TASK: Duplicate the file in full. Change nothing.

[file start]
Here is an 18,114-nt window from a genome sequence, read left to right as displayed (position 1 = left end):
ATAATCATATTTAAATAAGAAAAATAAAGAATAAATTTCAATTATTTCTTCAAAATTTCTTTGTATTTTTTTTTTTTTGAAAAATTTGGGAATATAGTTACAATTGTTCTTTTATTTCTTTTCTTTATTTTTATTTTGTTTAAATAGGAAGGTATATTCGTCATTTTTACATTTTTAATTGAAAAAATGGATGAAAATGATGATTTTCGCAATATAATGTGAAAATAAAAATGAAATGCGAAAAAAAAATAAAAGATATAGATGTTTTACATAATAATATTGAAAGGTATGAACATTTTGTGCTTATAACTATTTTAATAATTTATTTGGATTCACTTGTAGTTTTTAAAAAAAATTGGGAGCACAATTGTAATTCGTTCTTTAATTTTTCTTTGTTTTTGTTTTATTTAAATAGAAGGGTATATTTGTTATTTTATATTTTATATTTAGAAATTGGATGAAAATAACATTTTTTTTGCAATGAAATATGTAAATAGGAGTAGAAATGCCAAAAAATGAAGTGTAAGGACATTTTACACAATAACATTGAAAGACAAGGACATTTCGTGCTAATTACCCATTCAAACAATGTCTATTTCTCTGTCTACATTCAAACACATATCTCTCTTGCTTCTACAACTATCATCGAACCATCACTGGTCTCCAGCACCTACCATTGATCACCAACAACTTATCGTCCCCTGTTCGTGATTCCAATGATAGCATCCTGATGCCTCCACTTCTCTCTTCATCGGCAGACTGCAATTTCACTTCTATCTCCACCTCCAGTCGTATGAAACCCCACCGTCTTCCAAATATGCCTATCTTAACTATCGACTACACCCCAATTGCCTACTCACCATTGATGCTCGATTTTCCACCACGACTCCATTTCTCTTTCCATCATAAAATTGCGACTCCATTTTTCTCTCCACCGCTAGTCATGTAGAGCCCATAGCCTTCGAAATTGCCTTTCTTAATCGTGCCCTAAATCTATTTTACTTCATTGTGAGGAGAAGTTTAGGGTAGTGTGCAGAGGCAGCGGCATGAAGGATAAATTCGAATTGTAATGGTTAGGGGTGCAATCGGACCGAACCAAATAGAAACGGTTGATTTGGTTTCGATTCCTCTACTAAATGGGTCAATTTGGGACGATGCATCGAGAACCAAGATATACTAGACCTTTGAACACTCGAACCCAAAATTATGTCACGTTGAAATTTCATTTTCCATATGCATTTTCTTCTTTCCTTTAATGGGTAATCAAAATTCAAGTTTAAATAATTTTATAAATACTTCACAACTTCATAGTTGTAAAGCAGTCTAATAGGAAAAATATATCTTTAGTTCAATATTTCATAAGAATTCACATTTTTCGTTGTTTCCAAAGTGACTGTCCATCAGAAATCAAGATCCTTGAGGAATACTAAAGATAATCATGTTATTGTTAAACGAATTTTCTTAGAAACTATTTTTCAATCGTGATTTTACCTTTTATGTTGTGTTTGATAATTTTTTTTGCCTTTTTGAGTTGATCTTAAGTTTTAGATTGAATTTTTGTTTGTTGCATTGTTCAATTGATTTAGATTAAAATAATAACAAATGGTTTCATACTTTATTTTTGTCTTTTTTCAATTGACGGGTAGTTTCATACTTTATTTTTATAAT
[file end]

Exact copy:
Here is an 18,114-nt window from a genome sequence, read left to right as displayed (position 1 = left end):
ATAATCATATTTAAATAAGAAAAATAAAGAATAAATTTCAATTATTTCTTCAAAATTTCTTTGTATTTTTTTTTTTTTGAAAAATTTGGGAATATAGTTACAATTGTTCTTTTATTTCTTTTCTTTATTTTTATTTTGTTTAAATAGGAAGGTATATTCGTCATTTTTACATTTTTAATTGAAAAAATGGATGAAAATGATGATTTTCGCAATATAATGTGAAAATAAAAATGAAATGCGAAAAAAAAATAAAAGATATAGATGTTTTACATAATAATATTGAAAGGTATGAACATTTTGTGCTTATAACTATTTTAATAATTTATTTGGATTCACTTGTAGTTTTTAAAAAAAATTGGGAGCACAATTGTAATTCGTTCTTTAATTTTTCTTTGTTTTTGTTTTATTTAAATAGAAGGGTATATTTGTTATTTTATATTTTATATTTAGAAATTGGATGAAAATAACATTTTTTTTGCAATGAAATATGTAAATAGGAGTAGAAATGCCAAAAAATGAAGTGTAAGGACATTTTACACAATAACATTGAAAGACAAGGACATTTCGTGCTAATTACCCATTCAAACAATGTCTATTTCTCTGTCTACATTCAAACACATATCTCTCTTGCTTCTACAACTATCATCGAACCATCACTGGTCTCCAGCACCTACCATTGATCACCAACAACTTATCGTCCCCTGTTCGTGATTCCAATGATAGCATCCTGATGCCTCCACTTCTCTCTTCATCGGCAGACTGCAATTTCACTTCTATCTCCACCTCCAGTCGTATGAAACCCCACCGTCTTCCAAATATGCCTATCTTAACTATCGACTACACCCCAATTGCCTACTCACCATTGATGCTCGATTTTCCACCACGACTCCATTTCTCTTTCCATCATAAAATTGCGACTCCATTTTTCTCTCCACCGCTAGTCATGTAGAGCCCATAGCCTTCGAAATTGCCTTTCTTAATCGTGCCCTAAATCTATTTTACTTCATTGTGAGGAGAAGTTTAGGGTAGTGTGCAGAGGCAGCGGCATGAAGGATAAATTCGAATTGTAATGGTTAGGGGTGCAATCGGACCGAACCAAATAGAAACGGTTGATTTGGTTTCGATTCCTCTACTAAATGGGTCAATTTGGGACGATGCATCGAGAACCAAGATATACTAGACCTTTGAACACTCGAACCCAAAATTATGTCACGTTGAAATTTCATTTTCCATATGCATTTTCTTCTTTCCTTTAATGGGTAATCAAAATTCAAGTTTAAATAATTTTATAAATACTTCACAACTTCATAGTTGTAAAGCAGTCTAATAGGAAAAATATATCTTTAGTTCAATATTTCATAAGAATTCACATTTTTCGTTGTTTCCAAAGTGACTGTCCATCAGAAATCAAGATCCTTGAGGAATACTAAAGATAATCATGTTATTGTTAAACGAATTTTCTTAGAAACTATTTTTCAATCGTGATTTTACCTTTTATGTTGTGTTTGATAATTTTTTTTGCCTTTTTGAGTTGATCTTAAGTTTTAGATTGAATTTTTGTTTGTTGCATTGTTCAATTGATTTAGATTAAAATAATAACAAATGGTTTCATACTTTATTTTTGTCTTTTTTCAATTGACGGGTAGTTTCATACTTTATTTTTATAAT